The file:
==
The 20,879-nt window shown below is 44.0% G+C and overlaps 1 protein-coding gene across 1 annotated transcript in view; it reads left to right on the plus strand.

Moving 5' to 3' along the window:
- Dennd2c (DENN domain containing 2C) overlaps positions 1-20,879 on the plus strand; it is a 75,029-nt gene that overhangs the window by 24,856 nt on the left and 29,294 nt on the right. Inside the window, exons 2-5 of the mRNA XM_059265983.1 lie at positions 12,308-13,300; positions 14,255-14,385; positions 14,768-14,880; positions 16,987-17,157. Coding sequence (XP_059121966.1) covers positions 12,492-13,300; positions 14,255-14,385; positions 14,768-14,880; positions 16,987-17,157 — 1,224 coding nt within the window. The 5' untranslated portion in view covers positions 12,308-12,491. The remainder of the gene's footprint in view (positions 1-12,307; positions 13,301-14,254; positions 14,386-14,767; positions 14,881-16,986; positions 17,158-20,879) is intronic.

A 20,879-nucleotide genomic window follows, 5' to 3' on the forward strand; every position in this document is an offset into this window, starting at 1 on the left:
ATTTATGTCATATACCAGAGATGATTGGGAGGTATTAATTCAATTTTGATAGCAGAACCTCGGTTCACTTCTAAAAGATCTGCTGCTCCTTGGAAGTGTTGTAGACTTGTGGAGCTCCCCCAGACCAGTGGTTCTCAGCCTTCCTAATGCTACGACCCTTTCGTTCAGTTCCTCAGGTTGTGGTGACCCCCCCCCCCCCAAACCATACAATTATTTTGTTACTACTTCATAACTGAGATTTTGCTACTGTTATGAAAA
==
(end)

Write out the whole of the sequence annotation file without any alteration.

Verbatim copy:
The 20,879-nt window shown below is 44.0% G+C and overlaps 1 protein-coding gene across 1 annotated transcript in view; it reads left to right on the plus strand.

Moving 5' to 3' along the window:
- Dennd2c (DENN domain containing 2C) overlaps positions 1-20,879 on the plus strand; it is a 75,029-nt gene that overhangs the window by 24,856 nt on the left and 29,294 nt on the right. Inside the window, exons 2-5 of the mRNA XM_059265983.1 lie at positions 12,308-13,300; positions 14,255-14,385; positions 14,768-14,880; positions 16,987-17,157. Coding sequence (XP_059121966.1) covers positions 12,492-13,300; positions 14,255-14,385; positions 14,768-14,880; positions 16,987-17,157 — 1,224 coding nt within the window. The 5' untranslated portion in view covers positions 12,308-12,491. The remainder of the gene's footprint in view (positions 1-12,307; positions 13,301-14,254; positions 14,386-14,767; positions 14,881-16,986; positions 17,158-20,879) is intronic.

A 20,879-nucleotide genomic window follows, 5' to 3' on the forward strand; every position in this document is an offset into this window, starting at 1 on the left:
ATTTATGTCATATACCAGAGATGATTGGGAGGTATTAATTCAATTTTGATAGCAGAACCTCGGTTCACTTCTAAAAGATCTGCTGCTCCTTGGAAGTGTTGTAGACTTGTGGAGCTCCCCCAGACCAGTGGTTCTCAGCCTTCCTAATGCTACGACCCTTTCGTTCAGTTCCTCAGGTTGTGGTGACCCCCCCCCCCCCAAACCATACAATTATTTTGTTACTACTTCATAACTGAGATTTTGCTACTGTTATGAAAA